Hangseop Shin, Art Critic
The act of transforming the abstract language of music into a more visible medium is fraught with challenges, in part because such transformation involves more than the transmission of a momentary impression. Only when the various elements of the composition are sensitively combined can the work be said to have artistic value.
Sungsook Hong Setton has spent a considerable amount of time depicting music with visual imagery. In 2005, at the invitation of the chamber group Ardesco, Sungsook participated in a multimedia performance, entitled Brush Voice. That event was the point of departure on a journey from traditional literati painting to a world of organic abstraction.
Sungsook’s artistic career was founded on the traditions of water-ink, calligraphy and literati painting which use rice paper, water, ink, and brush. In terms of materials, East Asian water-ink is similar to Western watercolor, but in terms of representation and mode of expression they are very different. The lines created by East Asian brushes, originally tailored for Chinese calligraphy, are very sharp and yet elegant. Such brushes are effective tools for the expression of free and spontaneous strokes on the soft surfaces of Korean rice paper.
Sungsook’s work springs from an East Asian ethos; she naturally follows a mode of expression imbued with the Daoist philosophy of wuwei, going along with the flow of one’s surroundings, free of contrivance. Sungsook’s work is at times highly simplified or abbreviated, revealing a mastery of the compositional language of East Asian art. In this way she shows an innate ability to capture the natural essence of things in her creation of original work. The brush may appear to have moved effortlessly over the paper, but in reality is the result of highly calibrated movement reflecting significant emotional control.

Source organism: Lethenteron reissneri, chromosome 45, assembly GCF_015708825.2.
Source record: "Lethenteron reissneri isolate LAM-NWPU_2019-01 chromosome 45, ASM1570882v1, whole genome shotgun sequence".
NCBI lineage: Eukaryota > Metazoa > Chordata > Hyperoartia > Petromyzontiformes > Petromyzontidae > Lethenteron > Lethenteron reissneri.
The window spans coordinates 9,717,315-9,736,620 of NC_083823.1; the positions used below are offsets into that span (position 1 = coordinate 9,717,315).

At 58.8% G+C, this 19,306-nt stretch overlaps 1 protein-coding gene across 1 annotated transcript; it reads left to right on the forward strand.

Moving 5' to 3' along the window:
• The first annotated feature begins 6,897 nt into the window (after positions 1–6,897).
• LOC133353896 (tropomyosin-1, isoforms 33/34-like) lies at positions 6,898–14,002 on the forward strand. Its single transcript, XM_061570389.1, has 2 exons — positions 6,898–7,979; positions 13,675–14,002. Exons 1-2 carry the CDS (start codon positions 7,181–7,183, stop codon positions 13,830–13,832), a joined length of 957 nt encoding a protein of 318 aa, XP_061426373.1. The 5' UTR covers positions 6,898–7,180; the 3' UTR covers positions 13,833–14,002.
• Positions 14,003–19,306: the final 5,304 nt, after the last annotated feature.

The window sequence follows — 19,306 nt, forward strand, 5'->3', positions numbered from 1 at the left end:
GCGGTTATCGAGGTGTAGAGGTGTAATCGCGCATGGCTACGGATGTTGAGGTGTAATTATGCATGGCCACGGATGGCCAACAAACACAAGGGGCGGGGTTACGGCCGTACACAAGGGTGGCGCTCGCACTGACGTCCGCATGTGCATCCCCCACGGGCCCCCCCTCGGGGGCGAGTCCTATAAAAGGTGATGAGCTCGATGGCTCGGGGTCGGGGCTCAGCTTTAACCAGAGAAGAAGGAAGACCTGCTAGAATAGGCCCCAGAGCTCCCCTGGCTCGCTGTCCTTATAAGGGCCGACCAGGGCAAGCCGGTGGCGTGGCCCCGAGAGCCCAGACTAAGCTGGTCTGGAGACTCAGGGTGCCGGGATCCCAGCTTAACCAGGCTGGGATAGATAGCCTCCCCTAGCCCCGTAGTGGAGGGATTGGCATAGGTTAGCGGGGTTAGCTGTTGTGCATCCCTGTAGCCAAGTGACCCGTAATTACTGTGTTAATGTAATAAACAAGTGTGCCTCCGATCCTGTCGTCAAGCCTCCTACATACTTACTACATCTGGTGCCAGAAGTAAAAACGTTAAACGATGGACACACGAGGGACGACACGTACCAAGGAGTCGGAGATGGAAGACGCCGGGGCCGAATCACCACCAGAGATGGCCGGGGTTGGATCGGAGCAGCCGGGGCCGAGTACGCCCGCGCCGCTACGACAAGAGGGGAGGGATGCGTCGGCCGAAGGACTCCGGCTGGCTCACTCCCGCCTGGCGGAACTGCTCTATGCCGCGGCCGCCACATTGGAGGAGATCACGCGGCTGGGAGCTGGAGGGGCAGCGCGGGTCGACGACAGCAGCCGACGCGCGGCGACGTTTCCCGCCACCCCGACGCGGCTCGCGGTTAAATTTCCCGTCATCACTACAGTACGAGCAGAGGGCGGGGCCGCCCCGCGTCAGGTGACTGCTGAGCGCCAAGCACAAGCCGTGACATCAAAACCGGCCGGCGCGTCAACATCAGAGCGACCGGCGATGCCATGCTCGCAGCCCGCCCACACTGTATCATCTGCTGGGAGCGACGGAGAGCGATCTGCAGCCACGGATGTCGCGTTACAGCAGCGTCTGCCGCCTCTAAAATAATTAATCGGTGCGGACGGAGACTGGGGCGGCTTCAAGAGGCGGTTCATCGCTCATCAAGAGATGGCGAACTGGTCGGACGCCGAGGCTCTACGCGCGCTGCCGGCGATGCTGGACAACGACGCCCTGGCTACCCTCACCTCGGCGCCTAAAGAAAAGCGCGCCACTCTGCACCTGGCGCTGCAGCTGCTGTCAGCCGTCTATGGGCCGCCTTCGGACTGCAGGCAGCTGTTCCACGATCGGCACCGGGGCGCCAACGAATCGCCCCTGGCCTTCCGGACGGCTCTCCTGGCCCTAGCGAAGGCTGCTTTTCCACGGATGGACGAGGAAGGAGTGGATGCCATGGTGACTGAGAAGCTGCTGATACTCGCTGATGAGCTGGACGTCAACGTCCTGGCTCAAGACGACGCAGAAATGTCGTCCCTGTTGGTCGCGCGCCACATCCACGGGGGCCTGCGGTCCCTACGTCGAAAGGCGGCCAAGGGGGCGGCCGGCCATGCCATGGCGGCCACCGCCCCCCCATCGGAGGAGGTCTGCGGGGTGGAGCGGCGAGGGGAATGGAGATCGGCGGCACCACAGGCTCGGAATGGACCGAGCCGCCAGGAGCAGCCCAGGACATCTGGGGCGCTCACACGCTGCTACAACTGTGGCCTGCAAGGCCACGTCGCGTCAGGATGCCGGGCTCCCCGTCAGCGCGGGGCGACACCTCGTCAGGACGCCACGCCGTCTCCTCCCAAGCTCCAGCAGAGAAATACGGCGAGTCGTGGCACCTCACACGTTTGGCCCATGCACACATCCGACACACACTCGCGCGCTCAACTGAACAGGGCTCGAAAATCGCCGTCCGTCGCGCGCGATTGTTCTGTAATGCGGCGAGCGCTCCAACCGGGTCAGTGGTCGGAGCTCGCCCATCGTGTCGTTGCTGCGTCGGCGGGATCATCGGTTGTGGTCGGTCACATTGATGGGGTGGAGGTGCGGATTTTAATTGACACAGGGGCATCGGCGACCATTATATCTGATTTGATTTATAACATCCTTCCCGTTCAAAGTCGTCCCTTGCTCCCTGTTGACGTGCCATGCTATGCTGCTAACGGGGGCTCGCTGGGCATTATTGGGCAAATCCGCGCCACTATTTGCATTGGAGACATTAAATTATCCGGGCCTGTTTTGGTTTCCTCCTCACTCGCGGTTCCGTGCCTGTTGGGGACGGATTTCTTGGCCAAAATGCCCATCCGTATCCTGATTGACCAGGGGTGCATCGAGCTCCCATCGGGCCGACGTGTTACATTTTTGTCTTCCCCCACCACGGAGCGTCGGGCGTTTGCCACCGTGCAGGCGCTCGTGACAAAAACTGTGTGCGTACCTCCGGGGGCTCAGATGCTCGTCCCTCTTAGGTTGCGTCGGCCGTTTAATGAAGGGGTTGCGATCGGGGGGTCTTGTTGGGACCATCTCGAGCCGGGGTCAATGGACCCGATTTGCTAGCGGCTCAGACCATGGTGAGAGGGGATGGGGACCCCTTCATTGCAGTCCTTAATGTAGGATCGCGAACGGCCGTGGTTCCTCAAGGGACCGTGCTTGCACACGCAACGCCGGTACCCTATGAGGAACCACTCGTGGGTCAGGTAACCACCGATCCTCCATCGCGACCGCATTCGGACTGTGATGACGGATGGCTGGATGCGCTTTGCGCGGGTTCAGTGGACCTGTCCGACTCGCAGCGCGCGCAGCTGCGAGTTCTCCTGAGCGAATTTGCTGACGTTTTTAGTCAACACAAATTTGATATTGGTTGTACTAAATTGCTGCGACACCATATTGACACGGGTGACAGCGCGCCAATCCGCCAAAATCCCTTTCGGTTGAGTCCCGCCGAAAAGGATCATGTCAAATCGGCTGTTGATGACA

Naturally Sungsook’s work is not limited to the creation of lines. Splashes, blots, and gentle washes accompany these lines to enhance the techniques of abstract expression. Along with lines, broad strokes, as well as a wide array of colors are used as resources to capture the emotive and elusive nature of music. It can be argued that the brushes used by East Asian artists are some of the most effective tools to bridge the two worlds of music and art. Like silk thread, the different kinds of animal hairs constituting East Asian brushes can closely reflect the subtle emotional fluctuations of music through their delicate lines. In the same way that instrumental melodies convey worlds of experience that transcend the physical senses, the East Asian brush excels at stimulating visual imagination.
The unique characteristics of the East Asian Brush, well suited to sensitive expression, are clearly manifested in Sungsook’s brush strokes, which range from extremely controlled lines to complex lines able to evoke a sense of chaos. One can discover a wide variety of strongly emotive and sensual gestures which embrace the polarities of order and confusion, tension and release, tranquility and commotion, spontaneity and deliberateness, as well as acuity and softness.